So, today will be more revising of the manuscript. And, I hear you ask, what reading has been done? What fabulous books has Leonie read this week? Well... Zero kids' books and One totally depressing book about grief - which I should have known better than to read! I think I might have to dig out something fun, maybe How the Hangman Lost His Head, which sounds a real hoot!

06 February 2008

Emily Gravett

I think I've probably already told everybody I know just how much of a genius I think Emily Gravett is; so I'm putting this on the blog in the possibly unrealistic hope that there are people reading the blog who I don't know, and so now I can tell you about her too...

Emily G is the illustrator/author of Orange Pear Apple Bear, which I chose as my 'children's book of the year' in 2006; this was the most economical picture book I'd ever seen, which managed with a very small vocabulary (five words) and very simple, recurring images to create something with enormous wit and charm and even a sort of narrative shape. And so charming - really, what a charming bear! The same year saw the hilarious (and rather unnerving) Wolves, and she's since followed those up with Monkey and Me, Meerkat Mail, and latterly the superb Little Mouse's Big Book of Fears, a real masterpiece of imagination and detail (and much praise here too for her publishers Macmillan, for the production values that go into making her books special, lovely, carefully thought-through objects).

And after this embarrassment of riches - all appearing in such quick succession - yesterday I got my hands on an advance copy of the imminently published The Odd Egg. I always worry with someone I admire so much that they'll produce something that'll disappoint me, as I set the bar so high, but this one is vintage Gravett and I love it love it love it. (And have carried it around with me all day to show people.) With a simplicity of language, with something that made me laugh on (literally) every single page - and the often unlikely humour is in the pictures most of the time, which is refreshingly unusual - but above all those now-familiar confident, warm and really just beautiful watercolour illustrations, making each page a pleasure to look at, each character lovely and detailed and just packed with charm. What a pleasure.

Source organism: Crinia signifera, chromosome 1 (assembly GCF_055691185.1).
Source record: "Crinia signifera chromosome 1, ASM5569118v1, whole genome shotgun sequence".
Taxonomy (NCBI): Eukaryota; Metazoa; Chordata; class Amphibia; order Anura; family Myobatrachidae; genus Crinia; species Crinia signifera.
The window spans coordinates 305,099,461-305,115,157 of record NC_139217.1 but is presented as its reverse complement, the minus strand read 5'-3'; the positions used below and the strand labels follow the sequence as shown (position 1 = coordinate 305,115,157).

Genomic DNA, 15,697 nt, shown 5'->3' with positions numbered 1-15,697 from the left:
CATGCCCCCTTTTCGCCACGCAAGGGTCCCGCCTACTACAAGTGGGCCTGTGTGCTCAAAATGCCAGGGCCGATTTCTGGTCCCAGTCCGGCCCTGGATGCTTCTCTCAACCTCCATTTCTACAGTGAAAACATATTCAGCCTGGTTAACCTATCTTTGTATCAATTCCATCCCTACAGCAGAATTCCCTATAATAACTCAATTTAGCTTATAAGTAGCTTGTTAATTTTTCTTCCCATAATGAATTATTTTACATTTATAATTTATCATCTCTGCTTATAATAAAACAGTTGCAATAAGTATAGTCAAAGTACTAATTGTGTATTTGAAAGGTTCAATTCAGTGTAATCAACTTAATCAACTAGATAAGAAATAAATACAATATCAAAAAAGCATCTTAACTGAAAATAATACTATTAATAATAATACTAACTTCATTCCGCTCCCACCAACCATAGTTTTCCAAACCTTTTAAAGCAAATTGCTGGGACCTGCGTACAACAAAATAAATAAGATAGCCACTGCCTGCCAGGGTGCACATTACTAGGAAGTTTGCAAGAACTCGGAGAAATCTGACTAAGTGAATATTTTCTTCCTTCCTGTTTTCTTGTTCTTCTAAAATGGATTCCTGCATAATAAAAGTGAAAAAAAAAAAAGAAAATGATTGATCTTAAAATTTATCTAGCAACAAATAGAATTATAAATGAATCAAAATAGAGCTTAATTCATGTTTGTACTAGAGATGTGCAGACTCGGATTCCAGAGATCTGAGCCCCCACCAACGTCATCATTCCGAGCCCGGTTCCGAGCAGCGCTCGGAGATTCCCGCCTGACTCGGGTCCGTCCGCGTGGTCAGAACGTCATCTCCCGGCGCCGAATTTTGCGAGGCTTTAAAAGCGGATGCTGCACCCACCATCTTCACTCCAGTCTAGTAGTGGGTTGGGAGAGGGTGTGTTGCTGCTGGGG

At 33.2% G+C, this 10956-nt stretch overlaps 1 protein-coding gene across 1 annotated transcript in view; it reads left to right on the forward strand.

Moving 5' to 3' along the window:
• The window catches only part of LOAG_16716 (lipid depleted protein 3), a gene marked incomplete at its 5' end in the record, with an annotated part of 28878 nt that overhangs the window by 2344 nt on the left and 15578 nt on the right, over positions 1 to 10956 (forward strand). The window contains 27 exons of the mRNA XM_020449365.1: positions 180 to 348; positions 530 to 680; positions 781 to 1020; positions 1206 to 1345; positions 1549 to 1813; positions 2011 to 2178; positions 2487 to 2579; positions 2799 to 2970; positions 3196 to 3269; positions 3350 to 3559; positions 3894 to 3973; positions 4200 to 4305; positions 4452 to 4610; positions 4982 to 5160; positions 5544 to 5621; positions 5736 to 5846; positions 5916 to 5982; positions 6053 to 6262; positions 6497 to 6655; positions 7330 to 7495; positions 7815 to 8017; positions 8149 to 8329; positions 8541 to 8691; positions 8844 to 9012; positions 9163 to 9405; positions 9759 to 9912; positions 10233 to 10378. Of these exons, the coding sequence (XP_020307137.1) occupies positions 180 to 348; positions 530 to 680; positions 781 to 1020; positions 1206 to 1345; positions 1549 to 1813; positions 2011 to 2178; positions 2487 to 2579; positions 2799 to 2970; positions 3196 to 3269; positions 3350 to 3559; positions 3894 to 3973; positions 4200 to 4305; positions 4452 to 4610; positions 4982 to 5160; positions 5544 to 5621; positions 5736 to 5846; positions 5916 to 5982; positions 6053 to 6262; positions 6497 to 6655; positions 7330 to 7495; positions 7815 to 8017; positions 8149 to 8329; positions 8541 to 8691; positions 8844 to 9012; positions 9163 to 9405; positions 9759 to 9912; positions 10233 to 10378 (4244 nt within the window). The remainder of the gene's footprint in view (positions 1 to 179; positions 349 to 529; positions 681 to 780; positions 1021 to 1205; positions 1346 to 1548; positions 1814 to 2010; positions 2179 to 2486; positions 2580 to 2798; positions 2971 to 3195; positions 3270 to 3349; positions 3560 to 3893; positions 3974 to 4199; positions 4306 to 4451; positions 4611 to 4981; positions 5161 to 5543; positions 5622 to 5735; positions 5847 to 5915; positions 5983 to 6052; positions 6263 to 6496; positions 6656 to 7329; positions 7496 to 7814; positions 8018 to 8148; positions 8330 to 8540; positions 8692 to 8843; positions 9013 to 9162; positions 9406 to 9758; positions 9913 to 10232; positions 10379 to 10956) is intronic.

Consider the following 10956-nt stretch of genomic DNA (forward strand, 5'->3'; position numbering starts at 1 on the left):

04 February 2008


Anyone who's online today (Monday) lunchtime, Susan and Leonie are doing a live chat on Mumsnet, between noon and 1pm GMT, so do log on & join in if you can. Should be fun.


PS If you notice there's one anonymous participant getting objectionable and asking really particularly complicated or awkward questions, there's a good chance it'll be me sitting in the next room to them, evilly rubbing my hands in glee...

02 February 2008

February 2nd


Leonie's Birthday!


PS But hopefully she won't see this till it's too late because she should have better things to do on her birthday than spend it on a UBG blog; not that she doesn't love it lots and all, but really...